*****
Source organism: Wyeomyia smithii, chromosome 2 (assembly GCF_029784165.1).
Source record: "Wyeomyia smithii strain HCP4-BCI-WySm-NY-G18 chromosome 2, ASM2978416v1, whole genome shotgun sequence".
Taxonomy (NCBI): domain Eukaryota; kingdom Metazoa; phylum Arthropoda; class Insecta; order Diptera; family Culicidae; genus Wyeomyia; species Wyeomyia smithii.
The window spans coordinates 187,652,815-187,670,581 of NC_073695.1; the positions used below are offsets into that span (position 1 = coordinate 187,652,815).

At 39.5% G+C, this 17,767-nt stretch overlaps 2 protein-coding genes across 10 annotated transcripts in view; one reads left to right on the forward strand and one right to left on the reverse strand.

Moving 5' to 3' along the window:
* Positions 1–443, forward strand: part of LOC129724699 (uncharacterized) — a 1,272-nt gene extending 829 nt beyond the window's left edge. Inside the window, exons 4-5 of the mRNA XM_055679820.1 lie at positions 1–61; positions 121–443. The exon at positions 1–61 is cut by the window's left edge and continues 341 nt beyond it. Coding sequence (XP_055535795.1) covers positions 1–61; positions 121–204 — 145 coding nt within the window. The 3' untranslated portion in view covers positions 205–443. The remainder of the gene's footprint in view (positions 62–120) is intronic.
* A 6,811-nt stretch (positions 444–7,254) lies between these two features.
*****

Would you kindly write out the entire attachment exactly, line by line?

Source organism: Wyeomyia smithii, chromosome 2 (assembly GCF_029784165.1).
Source record: "Wyeomyia smithii strain HCP4-BCI-WySm-NY-G18 chromosome 2, ASM2978416v1, whole genome shotgun sequence".
Taxonomy (NCBI): domain Eukaryota; kingdom Metazoa; phylum Arthropoda; class Insecta; order Diptera; family Culicidae; genus Wyeomyia; species Wyeomyia smithii.
The window spans coordinates 187,652,815-187,670,581 of NC_073695.1; the positions used below are offsets into that span (position 1 = coordinate 187,652,815).

At 39.5% G+C, this 17,767-nt stretch overlaps 2 protein-coding genes across 10 annotated transcripts in view; one reads left to right on the forward strand and one right to left on the reverse strand.

Moving 5' to 3' along the window:
* Positions 1–443, forward strand: part of LOC129724699 (uncharacterized) — a 1,272-nt gene extending 829 nt beyond the window's left edge. Inside the window, exons 4-5 of the mRNA XM_055679820.1 lie at positions 1–61; positions 121–443. The exon at positions 1–61 is cut by the window's left edge and continues 341 nt beyond it. Coding sequence (XP_055535795.1) covers positions 1–61; positions 121–204 — 145 coding nt within the window. The 3' untranslated portion in view covers positions 205–443. The remainder of the gene's footprint in view (positions 62–120) is intronic.
* A 6,811-nt stretch (positions 444–7,254) lies between these two features.